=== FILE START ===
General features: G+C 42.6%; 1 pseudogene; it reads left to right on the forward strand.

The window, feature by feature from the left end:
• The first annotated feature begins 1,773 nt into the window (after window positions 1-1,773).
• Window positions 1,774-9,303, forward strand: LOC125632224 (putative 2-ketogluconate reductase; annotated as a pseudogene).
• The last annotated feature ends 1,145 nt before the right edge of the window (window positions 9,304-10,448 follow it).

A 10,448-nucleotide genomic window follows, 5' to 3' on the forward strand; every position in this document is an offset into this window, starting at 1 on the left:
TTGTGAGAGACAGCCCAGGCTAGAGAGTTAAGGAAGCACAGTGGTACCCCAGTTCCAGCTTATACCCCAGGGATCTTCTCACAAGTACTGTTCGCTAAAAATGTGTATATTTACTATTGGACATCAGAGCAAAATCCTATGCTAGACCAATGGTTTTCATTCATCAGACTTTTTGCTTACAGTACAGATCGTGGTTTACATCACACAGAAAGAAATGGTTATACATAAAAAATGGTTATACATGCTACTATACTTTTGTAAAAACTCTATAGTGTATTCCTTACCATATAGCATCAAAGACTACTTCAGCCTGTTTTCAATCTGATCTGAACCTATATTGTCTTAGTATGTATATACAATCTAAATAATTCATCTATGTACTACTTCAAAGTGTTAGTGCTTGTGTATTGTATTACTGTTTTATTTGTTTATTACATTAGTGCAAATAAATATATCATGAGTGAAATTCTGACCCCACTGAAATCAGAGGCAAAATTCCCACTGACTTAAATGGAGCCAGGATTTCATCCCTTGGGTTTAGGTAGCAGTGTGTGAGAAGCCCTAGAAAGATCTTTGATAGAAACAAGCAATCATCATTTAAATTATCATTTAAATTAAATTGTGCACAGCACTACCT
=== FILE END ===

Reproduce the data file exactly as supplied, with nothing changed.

General features: G+C 42.6%; 1 pseudogene; it reads left to right on the forward strand.

The window, feature by feature from the left end:
• The first annotated feature begins 1,773 nt into the window (after window positions 1-1,773).
• Window positions 1,774-9,303, forward strand: LOC125632224 (putative 2-ketogluconate reductase; annotated as a pseudogene).
• The last annotated feature ends 1,145 nt before the right edge of the window (window positions 9,304-10,448 follow it).

A 10,448-nucleotide genomic window follows, 5' to 3' on the forward strand; every position in this document is an offset into this window, starting at 1 on the left:
TTGTGAGAGACAGCCCAGGCTAGAGAGTTAAGGAAGCACAGTGGTACCCCAGTTCCAGCTTATACCCCAGGGATCTTCTCACAAGTACTGTTCGCTAAAAATGTGTATATTTACTATTGGACATCAGAGCAAAATCCTATGCTAGACCAATGGTTTTCATTCATCAGACTTTTTGCTTACAGTACAGATCGTGGTTTACATCACACAGAAAGAAATGGTTATACATAAAAAATGGTTATACATGCTACTATACTTTTGTAAAAACTCTATAGTGTATTCCTTACCATATAGCATCAAAGACTACTTCAGCCTGTTTTCAATCTGATCTGAACCTATATTGTCTTAGTATGTATATACAATCTAAATAATTCATCTATGTACTACTTCAAAGTGTTAGTGCTTGTGTATTGTATTACTGTTTTATTTGTTTATTACATTAGTGCAAATAAATATATCATGAGTGAAATTCTGACCCCACTGAAATCAGAGGCAAAATTCCCACTGACTTAAATGGAGCCAGGATTTCATCCCTTGGGTTTAGGTAGCAGTGTGTGAGAAGCCCTAGAAAGATCTTTGATAGAAACAAGCAATCATCATTTAAATTATCATTTAAATTAAATTGTGCACAGCACTACCT